Hello good people of the world! On February 6, 2014 the European Commission released a draft revision of EudraLex Volume 4, Annex 15 “Qualification and Validation” for comments.
The previous version (latest approved at the time of this blog post) is available here.
The new draft version is here.
General: the guidance has increased from 11 pages to 17, with added sections on “Verification of Transportation,” “Validation of Packaging,” “Qualification of Utilities,” “Validation of Test Methods,” and “Cleaning Validation.”
Detailed differences in each section are highlighted below. Continue reading EU Guidance Revision: EudraLex Volume 4, Annex 15, Qualification and Validation
Hello, good people of the world! In industry, we have a lot of cause to number things. We number equipment, documents, instruments, SOPs, processes, etc. so that they can be easily identified and referenced. What are the cGNPs (current Good Numbering Practices)?
- Identification numbers should be unique. This is critical and fundamental. Whatever you’re numbering, each item in the collection must have a unique number so that it can be identified and not confused with something else. This may sound trivial, but it can be difficult when a collection gets large if you don’t have a robust way of managing numbers (e.g. a relational database).
- The numbering scheme should be scalable, meaning adding additional numbers should not cause undue burden, even if you have to add a large amount.
- The numbering scheme should be informative. You want the number to immediately tell a person something about the item being numbered. A sequential number is meaningless. A random number even worse.
- The numbering scheme should be reasonable length. You want to convey as much information as possible in the number without making it too long. What’s too long? Any more that 15-20 characters is getting too long.
- Most importantly: define your numbering scheme. Make it easy for anyone to know what each part of your numbering scheme means, and how new numbers are determined. Your numbering scheme should not be mysterious!
Examples of good numbering schemes I’ve seen in industry:
- For equipment: T-0310-1, where T stands for tank, 03 is the building number, 10 is a functional area (e.g. fermentation, purification, etc.) defined in an SOP, and 1 is a sequential number
- For validation documents: AREA-TYPE-YYxxx.00 where AREA is the functional area, TYPE is the document type (.e.g. IOQ, PQ), YY is the two-digit year, xxx is the next sequential number for the unique AREA, TYPE, YY combination, and 00 is the revision (starting at 00 for initial version).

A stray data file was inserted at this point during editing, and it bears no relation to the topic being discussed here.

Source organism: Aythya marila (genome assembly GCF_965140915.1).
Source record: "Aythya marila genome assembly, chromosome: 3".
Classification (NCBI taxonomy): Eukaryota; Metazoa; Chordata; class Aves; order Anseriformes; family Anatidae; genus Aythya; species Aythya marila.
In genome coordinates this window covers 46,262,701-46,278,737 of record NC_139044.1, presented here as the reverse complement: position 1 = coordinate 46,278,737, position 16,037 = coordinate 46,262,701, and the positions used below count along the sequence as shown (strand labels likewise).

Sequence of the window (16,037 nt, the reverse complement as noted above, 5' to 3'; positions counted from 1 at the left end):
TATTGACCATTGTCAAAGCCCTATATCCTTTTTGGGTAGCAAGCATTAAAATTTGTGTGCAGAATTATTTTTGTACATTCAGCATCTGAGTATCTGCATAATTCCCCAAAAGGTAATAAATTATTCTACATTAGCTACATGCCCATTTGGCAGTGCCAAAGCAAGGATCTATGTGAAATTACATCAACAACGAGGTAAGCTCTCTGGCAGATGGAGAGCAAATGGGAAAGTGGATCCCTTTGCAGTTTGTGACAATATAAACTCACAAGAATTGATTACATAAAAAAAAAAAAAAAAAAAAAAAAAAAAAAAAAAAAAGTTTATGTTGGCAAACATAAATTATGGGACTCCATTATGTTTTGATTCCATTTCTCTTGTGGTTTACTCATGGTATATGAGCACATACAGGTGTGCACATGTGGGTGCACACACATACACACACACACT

What numbering schemes do you like? Leave a comment below and please share this post with whomever you think would benefit.
Hello good people of the world! The FDA has published a draft guidance for comment in February 2014 here: http://www.fda.gov/downloads/Drugs/GuidanceComplianceRegulatoryInformation/Guidances/UCM386366.pdf
What questions do you have for the agency? Leave a comment below and please share this post with whomever you think would benefit..
Hello, good people of the world! This post is about aseptic liquid vial fill line qualifications. I’ve seen a few of these in my time, and in some ways they’re easier to qualify than other systems, in some ways more challenging. Fill lines may be easier because these systems are typically off-the-shelf with less customization. They may be more complicated because you’re dealing with a lot of interconnected equipment and automated control.
I’ve worked with Bausch-Stroebel (bausch-stroebel.com) and Bosch (bosch.com) fill lines, but TurboFil, Marchesini, and IMA are also common vendors.
The standard components of an aseptic liquid vial fill are: Trayloader/Unloader, Vial Washer, Depyrogenation Tunnel, Filler, Checkweigher, Stopperer, and Capper.
What considerations do you always keep in mind? Leave a comment below and please share this post with whomever you think would benefit..
Hello, good people of the world! So you’re in Validation. Or any part of the Quality department. You don’t manufacture anything, you don’t sell anything – what is your role?
You are in the business of information, and you have many customers. Your first and most important customer may be the regulatory agencies your product(s) are subject to, but you’re also serving Manufacturing, Engineering, and the company owners and shareholders. That means you better be good at handling information. Continue reading The Validation Department – a Producer of Data
Hello, good people of the world! How to define DQ? One way: DQ = documented verification that the proposed design of the facilities, equipment, or systems is suitable for the intended purpose Continue reading Design Qualification (DQ)
Hello, good people of the world! Recovery studies are studies to support surface swab processes. They typically involve “spiking” a “coupon” made from a particular material with a known amount of the contaminate you’re interested in, and then systematically quantifying the amount recovered via the swab process.
You’ll need to perform recovery studies for all product-contact materials you have in your manufacturing process. These typically include 316L stainless steel, PTFE, glass, etc.